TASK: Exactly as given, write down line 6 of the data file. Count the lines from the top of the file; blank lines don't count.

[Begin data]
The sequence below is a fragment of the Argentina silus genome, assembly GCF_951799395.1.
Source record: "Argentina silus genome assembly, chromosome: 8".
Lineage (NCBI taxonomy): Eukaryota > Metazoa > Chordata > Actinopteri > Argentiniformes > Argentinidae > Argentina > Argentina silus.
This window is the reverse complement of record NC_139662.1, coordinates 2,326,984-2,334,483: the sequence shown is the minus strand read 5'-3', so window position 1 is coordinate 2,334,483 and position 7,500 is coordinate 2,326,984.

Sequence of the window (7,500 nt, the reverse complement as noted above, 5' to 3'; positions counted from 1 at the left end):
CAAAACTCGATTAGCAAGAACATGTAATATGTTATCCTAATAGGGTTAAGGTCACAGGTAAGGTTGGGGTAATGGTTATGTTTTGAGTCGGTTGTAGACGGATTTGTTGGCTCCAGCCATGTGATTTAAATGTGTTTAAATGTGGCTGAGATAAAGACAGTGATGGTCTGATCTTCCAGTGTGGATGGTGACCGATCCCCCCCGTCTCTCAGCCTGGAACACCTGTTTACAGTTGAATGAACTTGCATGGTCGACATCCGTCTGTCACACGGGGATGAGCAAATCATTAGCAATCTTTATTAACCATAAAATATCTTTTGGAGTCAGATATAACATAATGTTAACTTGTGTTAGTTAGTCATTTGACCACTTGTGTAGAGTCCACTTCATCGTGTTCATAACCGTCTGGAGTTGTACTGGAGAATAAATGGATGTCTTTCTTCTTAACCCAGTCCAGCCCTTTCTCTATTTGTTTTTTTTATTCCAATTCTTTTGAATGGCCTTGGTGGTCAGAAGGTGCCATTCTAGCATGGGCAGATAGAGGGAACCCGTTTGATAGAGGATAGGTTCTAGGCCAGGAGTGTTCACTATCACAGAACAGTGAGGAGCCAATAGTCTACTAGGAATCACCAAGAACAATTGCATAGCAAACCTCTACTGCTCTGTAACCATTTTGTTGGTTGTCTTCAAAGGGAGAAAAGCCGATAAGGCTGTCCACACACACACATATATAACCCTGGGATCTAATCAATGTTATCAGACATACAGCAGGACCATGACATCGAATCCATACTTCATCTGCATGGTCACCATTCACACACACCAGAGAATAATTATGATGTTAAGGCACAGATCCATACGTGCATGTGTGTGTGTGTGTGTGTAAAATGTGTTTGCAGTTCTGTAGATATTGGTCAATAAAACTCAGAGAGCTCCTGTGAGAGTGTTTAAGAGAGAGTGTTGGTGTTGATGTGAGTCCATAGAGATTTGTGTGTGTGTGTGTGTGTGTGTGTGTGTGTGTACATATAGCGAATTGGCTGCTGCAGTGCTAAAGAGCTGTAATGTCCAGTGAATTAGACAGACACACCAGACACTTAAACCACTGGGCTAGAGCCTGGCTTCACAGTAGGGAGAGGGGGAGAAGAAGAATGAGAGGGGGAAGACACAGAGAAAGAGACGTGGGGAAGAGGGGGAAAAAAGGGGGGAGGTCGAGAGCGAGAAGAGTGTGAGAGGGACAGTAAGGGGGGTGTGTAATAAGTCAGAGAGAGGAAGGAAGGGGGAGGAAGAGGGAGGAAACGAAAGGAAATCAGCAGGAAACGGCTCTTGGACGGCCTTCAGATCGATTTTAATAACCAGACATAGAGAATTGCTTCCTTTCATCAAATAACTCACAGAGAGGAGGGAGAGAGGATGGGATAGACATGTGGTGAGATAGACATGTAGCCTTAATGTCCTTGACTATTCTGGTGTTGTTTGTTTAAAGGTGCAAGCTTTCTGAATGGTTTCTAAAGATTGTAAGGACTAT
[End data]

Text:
CAAAACTCGATTAGCAAGAACATGTAATATGTTATCCTAATAGGGTTAAGGTCACAGGTAAGGTTGGGGTAATGGTTATGTTTTGAGTCGGTTGTAGACGGATTTGTTGGCTCCAGCCATGTGATTTAAATGTGTTTAAATGTGGCTGAGATAAAGACAGTGATGGTCTGATCTTCCAGTGTGGATGGTGACCGATCCCCCCCGTCTCTCAGCCTGGAACACCTGTTTACAGTTGAATGAACTTGCATGGTCGACATCCGTCTGTCACACGGGGATGAGCAAATCATTAGCAATCTTTATTAACCATAAAATATCTTTTGGAGTCAGATATAACATAATGTTAACTTGTGTTAGTTAGTCATTTGACCACTTGTGTAGAGTCCACTTCATCGTGTTCATAACCGTCTGGAGTTGTACTGGAGAATAAATGGATGTCTTTCTTCTTAACCCAGTCCAGCCCTTTCTCTATTTGTTTTTTTTATTCCAATTCTTTTGAATGGCCTTGGTGGTCAGAAGGTGCCATTCTAGCATGGGCAGATAGAGGGAACCCGTTTGATAGAGGATAGGTTCTAGGCCAGGAGTGTTCACTATCACAGAACAGTGAGGAGCCAATAGTCTACTAGGAATCACCAAGAACAATTGCATAGCAAACCTCTACTGCTCTGTAACCATTTTGTTGGTTGTCTTCAAAGGGAGAAAAGCCGATAAGGCTGTCCACACACACACATATATAACCCTGGGATCTAATCAATGTTATCAGACATACAGCAGGACCATGACATCGAATCCATACTTCATCTGCATGGTCACCATTCACACACACCAGAGAATAATTATGATGTTAAGGCACAGATCCATACGTGCATGTGTGTGTGTGTGTGTGTAAAATGTGTTTGCAGTTCTGTAGATATTGGTCAATAAAACTCAGAGAGCTCCTGTGAGAGTGTTTAAGAGAGAGTGTTGGTGTTGATGTGAGTCCATAGAGATTTGTGTGTGTGTGTGTGTGTGTGTGTGTGTGTGTACATATAGCGAATTGGCTGCTGCAGTGCTAAAGAGCTGTAATGTCCAGTGAATTAGACAGACACACCAGACACTTAAACCACTGGGCTAGAGCCTGGCTTCACAGTAGGGAGAGGGGGAGAAGAAGAATGAGAGGGGGAAGACACAGAGAAAGAGACGTGGGGAAGAGGGGGAAAAAAGGGGGGAGGTCGAGAGCGAGAAGAGTGTGAGAGGGACAGTAAGGGGGGTGTGTAATAAGTCAGAGAGAGGAAGGAAGGGGGAGGAAGAGGGAGGAAACGAAAGGAAATCAGCAGGAAACGGCTCTTGGACGGCCTTCAGATCGATTTTAATAACCAGACATAGAGAATTGCTTCCTTTCATCAAATAACTCACAGAGAGGAGGGAGAGAGGATGGGATAGACATGTGGTGAGATAGACATGTAGCCTTAATGTCCTTGACTATTCTGGTGTTGTTTGTTTAAAGGTGCAAGCTTTCTGAATGGTTTCTAAAGATTGTAAGGACTAT